Protestantism and Pop Psychology

I'm_OK-_You're_OKSomebody has quipped, “America is a Protestant country. Even the Catholics are Protestant.”

It can’t be avoided. Protestantism has been a pervasive influence on the formation of America’s consciousness. I’m thinking particularly about the Calvinistic strain of negativity that seems to be woven into the genetic code of Americans.

On the surface we are a pragmatic, optimistic and positive people, but scratch the surface and there is a self loathing pessimism. Despite the wonderful, rich, healthy technologically whizzy world we have created there resides deep down a belief that there’s something wrong, and not wanting to admit that the problem is with us we look elsewhere to shift the blame.

Part of this is simply human nature, but part of it is also our Calvinistic heritage, and I’m thinking specifically of that heresy called “Total Depravity.” Yes, I know it sounds like one of those bad Arnold Schwarzenegger films, but “Total Depravity” is the idea that we are completely dead in our sin, that there is nothing good in us and that there is nothing we can do to approach God.

The Reformers taught this in reaction to what they perceived as Catholics trying to earn their salvation through works, but let this be a caution–any doctrine formed in reaction or as a correction to another doctrine is bound to be an equal and opposite heresy.

Yes, the idea that you can be good enough to get into heaven is a heresy, but it is also a heresy that you are so bad that you can never get to heaven.

Lest we think the Protestants are all bad and we Catholics are all good, we should remember that the Catholic form of this heresy (called Jansenism) was just as potent a negative force within Catholicism.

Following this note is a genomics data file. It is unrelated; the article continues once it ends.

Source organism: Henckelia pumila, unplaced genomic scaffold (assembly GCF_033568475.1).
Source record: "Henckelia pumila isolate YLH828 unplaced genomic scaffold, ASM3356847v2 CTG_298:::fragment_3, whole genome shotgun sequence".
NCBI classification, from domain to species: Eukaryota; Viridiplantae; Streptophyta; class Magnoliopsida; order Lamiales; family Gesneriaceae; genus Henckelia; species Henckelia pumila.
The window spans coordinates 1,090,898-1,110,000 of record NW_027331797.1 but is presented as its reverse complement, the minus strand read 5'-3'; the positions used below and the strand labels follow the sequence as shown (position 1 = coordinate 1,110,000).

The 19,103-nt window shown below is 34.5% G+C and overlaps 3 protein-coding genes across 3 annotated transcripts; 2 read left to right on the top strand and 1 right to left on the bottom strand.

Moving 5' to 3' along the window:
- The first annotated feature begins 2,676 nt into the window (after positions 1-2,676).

The result of Calvinism and Jansenism was to produce a religion that was completely pessimistic about the human condition, and ironically it fostered the very legalism and  religion of good works that it sought to abolish.

We grew up thinking we were bad, bad, bad and that we had to obey all the rules in order to be God’s good little boys and girls.

Now we are in a relativistic swing back in which Pop Psychology has become the new dogma. Now the opposite is true. I’m OK and you’re OK. We get fed this overly optimistic, positive thinking pablum from self help books, daytime TV, training courses and the back of cereal boxes. It’s everywhere.

But this too, is a reaction against a heresy and therefore another heresy.

The truly Catholic view is that we are created in God’s image and therefore we are good. The church teaches that by the light of natural reason we can certainly know God and come to love him. It teaches that we have an innate desire for goodness, truth and beauty and that longing needs to be nurtured because it is a longing for God our Creator and Father–in whose image each of us are created.

However, the divine image in us is wounded by sin.

This teaching about humanity is beautiful, simple and optimistic, but it is also realistic. The road to complete healing is long and difficult. It is a journey that takes a lifetime, but it is also a journey that begins in a moment.

The moment of true repentance, for repentance is not some sort of doom and gloom sorrow for our sins, but an honest and open appraisal of what is wrong and what still needs work in our souls. It is a clear assessment of the state of the our soul’s garden and which weeds still need to be pulled.

As usual, the Catholic truth confounds common sense, but it doesn’t contradict common sense.

Common sense tells us that we are not all bad through and through, but it also tells us that we are broken and need to be mended.

We are wounded and need to find Doctor Jesus and Nurse Mary.

Image Creative Commons via Bing

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